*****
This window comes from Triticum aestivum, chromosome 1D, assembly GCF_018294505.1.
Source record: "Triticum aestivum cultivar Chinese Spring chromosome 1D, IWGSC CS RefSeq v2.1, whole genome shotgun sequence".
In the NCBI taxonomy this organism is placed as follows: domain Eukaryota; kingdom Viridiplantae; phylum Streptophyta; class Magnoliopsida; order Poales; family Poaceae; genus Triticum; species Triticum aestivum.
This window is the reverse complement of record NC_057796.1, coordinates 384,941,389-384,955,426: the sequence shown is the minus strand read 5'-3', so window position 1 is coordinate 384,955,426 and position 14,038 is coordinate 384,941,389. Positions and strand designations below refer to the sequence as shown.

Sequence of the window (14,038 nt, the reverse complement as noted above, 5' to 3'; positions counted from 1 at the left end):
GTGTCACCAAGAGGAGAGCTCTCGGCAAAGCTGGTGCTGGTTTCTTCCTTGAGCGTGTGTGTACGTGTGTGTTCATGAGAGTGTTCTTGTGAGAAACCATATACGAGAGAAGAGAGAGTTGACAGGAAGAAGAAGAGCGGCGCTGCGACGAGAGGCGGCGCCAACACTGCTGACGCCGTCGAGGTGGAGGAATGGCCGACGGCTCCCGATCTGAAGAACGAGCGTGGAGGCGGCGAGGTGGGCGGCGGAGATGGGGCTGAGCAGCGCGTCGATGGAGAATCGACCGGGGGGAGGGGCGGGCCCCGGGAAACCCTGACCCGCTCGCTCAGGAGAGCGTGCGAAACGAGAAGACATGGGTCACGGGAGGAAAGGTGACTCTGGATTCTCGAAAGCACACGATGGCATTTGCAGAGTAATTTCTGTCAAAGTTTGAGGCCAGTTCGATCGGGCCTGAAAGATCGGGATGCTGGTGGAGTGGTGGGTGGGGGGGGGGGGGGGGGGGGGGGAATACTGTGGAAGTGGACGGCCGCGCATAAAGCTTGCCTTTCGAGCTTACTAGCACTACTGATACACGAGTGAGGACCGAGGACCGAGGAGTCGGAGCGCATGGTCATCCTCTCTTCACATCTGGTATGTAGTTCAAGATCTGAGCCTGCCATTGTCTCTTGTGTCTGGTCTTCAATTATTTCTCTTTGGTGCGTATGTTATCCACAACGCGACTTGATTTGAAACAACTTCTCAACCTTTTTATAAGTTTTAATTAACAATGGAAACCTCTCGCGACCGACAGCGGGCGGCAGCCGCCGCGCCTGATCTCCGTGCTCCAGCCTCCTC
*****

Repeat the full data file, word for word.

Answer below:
This window comes from Triticum aestivum, chromosome 1D, assembly GCF_018294505.1.
Source record: "Triticum aestivum cultivar Chinese Spring chromosome 1D, IWGSC CS RefSeq v2.1, whole genome shotgun sequence".
In the NCBI taxonomy this organism is placed as follows: domain Eukaryota; kingdom Viridiplantae; phylum Streptophyta; class Magnoliopsida; order Poales; family Poaceae; genus Triticum; species Triticum aestivum.
This window is the reverse complement of record NC_057796.1, coordinates 384,941,389-384,955,426: the sequence shown is the minus strand read 5'-3', so window position 1 is coordinate 384,955,426 and position 14,038 is coordinate 384,941,389. Positions and strand designations below refer to the sequence as shown.

Sequence of the window (14,038 nt, the reverse complement as noted above, 5' to 3'; positions counted from 1 at the left end):
GTGTCACCAAGAGGAGAGCTCTCGGCAAAGCTGGTGCTGGTTTCTTCCTTGAGCGTGTGTGTACGTGTGTGTTCATGAGAGTGTTCTTGTGAGAAACCATATACGAGAGAAGAGAGAGTTGACAGGAAGAAGAAGAGCGGCGCTGCGACGAGAGGCGGCGCCAACACTGCTGACGCCGTCGAGGTGGAGGAATGGCCGACGGCTCCCGATCTGAAGAACGAGCGTGGAGGCGGCGAGGTGGGCGGCGGAGATGGGGCTGAGCAGCGCGTCGATGGAGAATCGACCGGGGGGAGGGGCGGGCCCCGGGAAACCCTGACCCGCTCGCTCAGGAGAGCGTGCGAAACGAGAAGACATGGGTCACGGGAGGAAAGGTGACTCTGGATTCTCGAAAGCACACGATGGCATTTGCAGAGTAATTTCTGTCAAAGTTTGAGGCCAGTTCGATCGGGCCTGAAAGATCGGGATGCTGGTGGAGTGGTGGGTGGGGGGGGGGGGGGGGGGGGGGGAATACTGTGGAAGTGGACGGCCGCGCATAAAGCTTGCCTTTCGAGCTTACTAGCACTACTGATACACGAGTGAGGACCGAGGACCGAGGAGTCGGAGCGCATGGTCATCCTCTCTTCACATCTGGTATGTAGTTCAAGATCTGAGCCTGCCATTGTCTCTTGTGTCTGGTCTTCAATTATTTCTCTTTGGTGCGTATGTTATCCACAACGCGACTTGATTTGAAACAACTTCTCAACCTTTTTATAAGTTTTAATTAACAATGGAAACCTCTCGCGACCGACAGCGGGCGGCAGCCGCCGCGCCTGATCTCCGTGCTCCAGCCTCCTC